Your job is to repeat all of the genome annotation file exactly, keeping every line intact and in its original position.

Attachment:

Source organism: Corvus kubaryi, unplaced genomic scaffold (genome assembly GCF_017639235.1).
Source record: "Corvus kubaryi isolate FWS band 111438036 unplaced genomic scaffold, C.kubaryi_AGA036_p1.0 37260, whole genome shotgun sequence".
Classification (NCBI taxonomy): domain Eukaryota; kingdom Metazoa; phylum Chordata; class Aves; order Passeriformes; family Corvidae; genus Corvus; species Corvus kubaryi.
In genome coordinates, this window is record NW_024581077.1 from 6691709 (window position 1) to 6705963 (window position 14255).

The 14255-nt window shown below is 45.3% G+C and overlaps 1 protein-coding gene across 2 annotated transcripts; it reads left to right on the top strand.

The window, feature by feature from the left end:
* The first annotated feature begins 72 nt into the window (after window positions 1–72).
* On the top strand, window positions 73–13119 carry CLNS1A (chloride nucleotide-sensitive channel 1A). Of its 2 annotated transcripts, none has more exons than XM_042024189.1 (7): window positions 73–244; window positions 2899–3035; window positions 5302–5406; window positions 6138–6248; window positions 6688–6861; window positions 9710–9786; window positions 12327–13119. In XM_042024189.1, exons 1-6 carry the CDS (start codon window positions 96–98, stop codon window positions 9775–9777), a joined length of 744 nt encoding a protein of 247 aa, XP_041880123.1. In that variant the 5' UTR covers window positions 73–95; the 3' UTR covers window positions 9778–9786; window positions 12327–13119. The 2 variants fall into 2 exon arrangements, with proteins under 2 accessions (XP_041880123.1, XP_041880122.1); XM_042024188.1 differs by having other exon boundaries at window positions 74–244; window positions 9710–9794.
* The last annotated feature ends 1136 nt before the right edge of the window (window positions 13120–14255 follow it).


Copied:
Source organism: Corvus kubaryi, unplaced genomic scaffold (genome assembly GCF_017639235.1).
Source record: "Corvus kubaryi isolate FWS band 111438036 unplaced genomic scaffold, C.kubaryi_AGA036_p1.0 37260, whole genome shotgun sequence".
Classification (NCBI taxonomy): domain Eukaryota; kingdom Metazoa; phylum Chordata; class Aves; order Passeriformes; family Corvidae; genus Corvus; species Corvus kubaryi.
In genome coordinates, this window is record NW_024581077.1 from 6691709 (window position 1) to 6705963 (window position 14255).

The 14255-nt window shown below is 45.3% G+C and overlaps 1 protein-coding gene across 2 annotated transcripts; it reads left to right on the top strand.

The window, feature by feature from the left end:
* The first annotated feature begins 72 nt into the window (after window positions 1–72).
* On the top strand, window positions 73–13119 carry CLNS1A (chloride nucleotide-sensitive channel 1A). Of its 2 annotated transcripts, none has more exons than XM_042024189.1 (7): window positions 73–244; window positions 2899–3035; window positions 5302–5406; window positions 6138–6248; window positions 6688–6861; window positions 9710–9786; window positions 12327–13119. In XM_042024189.1, exons 1-6 carry the CDS (start codon window positions 96–98, stop codon window positions 9775–9777), a joined length of 744 nt encoding a protein of 247 aa, XP_041880123.1. In that variant the 5' UTR covers window positions 73–95; the 3' UTR covers window positions 9778–9786; window positions 12327–13119. The 2 variants fall into 2 exon arrangements, with proteins under 2 accessions (XP_041880123.1, XP_041880122.1); XM_042024188.1 differs by having other exon boundaries at window positions 74–244; window positions 9710–9794.
* The last annotated feature ends 1136 nt before the right edge of the window (window positions 13120–14255 follow it).